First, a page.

### 3.1 Power

To recap, one volt is the energy needed to move one coulomb of charge around a circuit, thus volts are a measure of joules per coulomb, and:

One ampere is the current flowing at a rate of one coulomb per second through the circuit, therefore:

Therefore:

Or:

Power (P) is measured in watts and one watt is doing work at the rate of one joule per second, therefore:

We can use the equation: U = IR to get two other equations for electrical power:

Note that these equations are not necessarily true for AC circuits (see parts 11 and 12).

Example

How much energy is supplied to a 100Ω resistors which is connected to a 150V supply for 1 hour.

Note that the number of joules supplied is a measure of the amount of electrical energy supplied. However, since in electrical terms the value is a small amount, kilojoules (kJ) are sometimes used although there are other common units of energy.

### 3.2 Kilowatt-Hours And Ampere-Hours

In domestic supplies the kilowatt-hour (kWh) is usually used. 1kWh is the energy used when a power of 1kW is supplied for one hour (3600s). Notice that power = energy/time, therefore energy = power × time and since 1kWh is a power multiplied by a time, it is in fact a unit of energy (not power).

Example

A DC motor takes 15Afrom a 200V supply and is used for 40 mins. What will it cost to run if the tariff is 6p/kWh?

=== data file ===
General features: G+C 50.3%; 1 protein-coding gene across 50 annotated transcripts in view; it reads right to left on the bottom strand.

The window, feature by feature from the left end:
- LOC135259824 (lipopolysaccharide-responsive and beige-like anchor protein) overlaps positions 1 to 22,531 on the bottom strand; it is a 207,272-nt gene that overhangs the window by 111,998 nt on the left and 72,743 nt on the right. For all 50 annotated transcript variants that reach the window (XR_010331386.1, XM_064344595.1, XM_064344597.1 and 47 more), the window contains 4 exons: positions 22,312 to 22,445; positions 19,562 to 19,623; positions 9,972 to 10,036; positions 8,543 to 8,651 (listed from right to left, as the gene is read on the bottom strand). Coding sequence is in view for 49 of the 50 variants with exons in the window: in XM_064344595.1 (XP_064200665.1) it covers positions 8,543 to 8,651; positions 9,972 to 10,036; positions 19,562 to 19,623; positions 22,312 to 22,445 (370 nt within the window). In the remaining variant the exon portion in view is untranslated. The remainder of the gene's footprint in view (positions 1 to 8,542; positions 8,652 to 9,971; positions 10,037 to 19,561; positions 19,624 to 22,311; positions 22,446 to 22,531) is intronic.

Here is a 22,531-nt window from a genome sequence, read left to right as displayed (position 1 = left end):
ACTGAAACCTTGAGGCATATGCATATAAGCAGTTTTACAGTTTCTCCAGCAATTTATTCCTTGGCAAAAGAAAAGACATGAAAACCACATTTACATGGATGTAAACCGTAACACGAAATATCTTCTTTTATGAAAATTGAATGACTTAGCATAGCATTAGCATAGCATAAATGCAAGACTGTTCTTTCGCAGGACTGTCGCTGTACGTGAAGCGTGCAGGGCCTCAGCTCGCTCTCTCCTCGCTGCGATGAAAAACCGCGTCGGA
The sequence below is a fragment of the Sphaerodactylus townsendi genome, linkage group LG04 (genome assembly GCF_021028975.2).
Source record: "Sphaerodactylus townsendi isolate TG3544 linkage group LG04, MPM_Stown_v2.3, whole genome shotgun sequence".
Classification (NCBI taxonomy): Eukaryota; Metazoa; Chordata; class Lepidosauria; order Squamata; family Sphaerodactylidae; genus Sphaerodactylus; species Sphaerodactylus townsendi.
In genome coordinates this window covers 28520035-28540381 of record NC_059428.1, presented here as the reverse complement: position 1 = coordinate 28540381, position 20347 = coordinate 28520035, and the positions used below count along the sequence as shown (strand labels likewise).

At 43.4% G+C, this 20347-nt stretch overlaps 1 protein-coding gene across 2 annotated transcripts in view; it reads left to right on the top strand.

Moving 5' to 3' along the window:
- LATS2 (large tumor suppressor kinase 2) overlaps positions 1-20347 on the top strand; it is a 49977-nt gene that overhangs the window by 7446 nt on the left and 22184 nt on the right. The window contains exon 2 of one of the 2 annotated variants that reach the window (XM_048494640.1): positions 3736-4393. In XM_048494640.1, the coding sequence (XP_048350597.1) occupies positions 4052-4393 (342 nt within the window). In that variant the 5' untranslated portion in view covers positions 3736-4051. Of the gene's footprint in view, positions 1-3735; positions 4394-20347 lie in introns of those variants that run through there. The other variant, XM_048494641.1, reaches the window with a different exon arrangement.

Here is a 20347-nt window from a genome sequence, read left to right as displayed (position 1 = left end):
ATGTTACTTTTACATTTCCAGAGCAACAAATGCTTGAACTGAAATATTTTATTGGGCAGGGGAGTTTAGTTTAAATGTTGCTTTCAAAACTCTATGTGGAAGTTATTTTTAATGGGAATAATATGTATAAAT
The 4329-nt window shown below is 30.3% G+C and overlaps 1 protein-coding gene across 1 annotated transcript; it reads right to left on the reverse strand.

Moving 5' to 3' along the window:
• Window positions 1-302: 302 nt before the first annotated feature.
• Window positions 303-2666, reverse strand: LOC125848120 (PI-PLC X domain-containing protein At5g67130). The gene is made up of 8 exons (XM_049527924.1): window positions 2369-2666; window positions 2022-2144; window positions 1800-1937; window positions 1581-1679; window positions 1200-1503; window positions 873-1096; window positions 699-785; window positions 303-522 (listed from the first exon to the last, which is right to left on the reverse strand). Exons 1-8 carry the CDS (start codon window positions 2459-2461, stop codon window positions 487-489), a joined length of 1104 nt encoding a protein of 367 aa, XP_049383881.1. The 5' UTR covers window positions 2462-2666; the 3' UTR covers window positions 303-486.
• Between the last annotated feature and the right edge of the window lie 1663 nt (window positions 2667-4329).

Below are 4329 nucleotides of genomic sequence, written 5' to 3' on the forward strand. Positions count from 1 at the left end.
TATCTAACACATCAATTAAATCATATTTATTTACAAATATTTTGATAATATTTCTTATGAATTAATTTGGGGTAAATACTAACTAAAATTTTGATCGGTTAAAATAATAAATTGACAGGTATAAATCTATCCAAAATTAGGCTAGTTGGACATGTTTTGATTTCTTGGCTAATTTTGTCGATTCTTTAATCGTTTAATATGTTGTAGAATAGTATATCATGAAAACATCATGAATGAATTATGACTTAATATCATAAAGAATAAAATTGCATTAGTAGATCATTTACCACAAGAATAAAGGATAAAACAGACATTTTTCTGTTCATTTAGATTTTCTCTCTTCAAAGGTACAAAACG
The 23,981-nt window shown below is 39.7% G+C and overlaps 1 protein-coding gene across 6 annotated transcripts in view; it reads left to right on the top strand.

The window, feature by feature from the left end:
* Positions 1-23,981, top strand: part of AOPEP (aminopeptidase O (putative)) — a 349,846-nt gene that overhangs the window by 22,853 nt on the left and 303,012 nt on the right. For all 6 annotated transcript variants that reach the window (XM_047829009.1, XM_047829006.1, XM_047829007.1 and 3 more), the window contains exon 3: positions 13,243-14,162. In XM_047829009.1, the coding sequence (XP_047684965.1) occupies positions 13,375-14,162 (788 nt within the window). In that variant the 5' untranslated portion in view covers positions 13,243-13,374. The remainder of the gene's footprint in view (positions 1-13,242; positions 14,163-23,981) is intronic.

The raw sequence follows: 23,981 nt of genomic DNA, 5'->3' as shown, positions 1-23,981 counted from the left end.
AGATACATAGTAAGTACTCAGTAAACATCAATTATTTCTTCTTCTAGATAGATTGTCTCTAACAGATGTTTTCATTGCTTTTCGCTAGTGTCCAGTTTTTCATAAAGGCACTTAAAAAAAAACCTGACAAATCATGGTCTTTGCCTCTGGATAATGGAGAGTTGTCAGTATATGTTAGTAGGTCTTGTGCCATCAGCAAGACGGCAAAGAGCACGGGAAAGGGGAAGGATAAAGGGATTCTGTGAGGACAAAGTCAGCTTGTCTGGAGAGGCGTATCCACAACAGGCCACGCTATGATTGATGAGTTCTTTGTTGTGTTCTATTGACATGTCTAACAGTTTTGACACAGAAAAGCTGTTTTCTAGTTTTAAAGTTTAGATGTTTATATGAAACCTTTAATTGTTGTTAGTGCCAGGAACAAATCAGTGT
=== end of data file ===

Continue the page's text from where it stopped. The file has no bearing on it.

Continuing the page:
Batteries are often rated in the amount of ampere-hours (Ah) that they can supply. one ampere-hour is delivered when one ampere flows from the battery for 1 hour. Note that amperes = coulombs/time, therefore coulombs = amperes × time, so that the ampere-hour is a measure of the amount of charge that flows, because it is a current multiplied by time.

### 3.3 Converting Between Mechanical Power And Electrical Power

In the SI system there is no difference between electrical and mechanical quantities. Thus power and energy have the units of watts and joules respectively, regardless of whether we are considering mechanical or electrical quantities. In the imperial system the unit of mechanical power is *horse power* (hp) and these must be converted to watts when considering electrical power. In either case, when converting from mechanical to electrical power or visa versa, efficiencies must be taken into account.

Example

Calculate the power of a lift which can raise a mass of 800kg through a height of 50m in 98.1s.

The motor must overcome the force due to the weight (not mass) of the lift. The weight of the lift equals its mass multiplied by the acceleration due to gravity (9.8m/s_{2}).

Calculate the output and input powers of a motor driving the lift if the lift gearing is 80% efficient and the motor is 90% efficient.

The output from the motor must be enough to provide the lift with enough power once the losses in the gears have been taken into account.

The electrical power needed to drive the motor must be enough to provide 5kW of power from the motor after the losses incurred while converting electrical power into mechanical power.

Note that the number of joules supplied is a measure of the amount of electrical energy supplied. However, since in electrical terms the value is a small amount, kilojoules (kJ) are sometimes used although there are other common units of energy.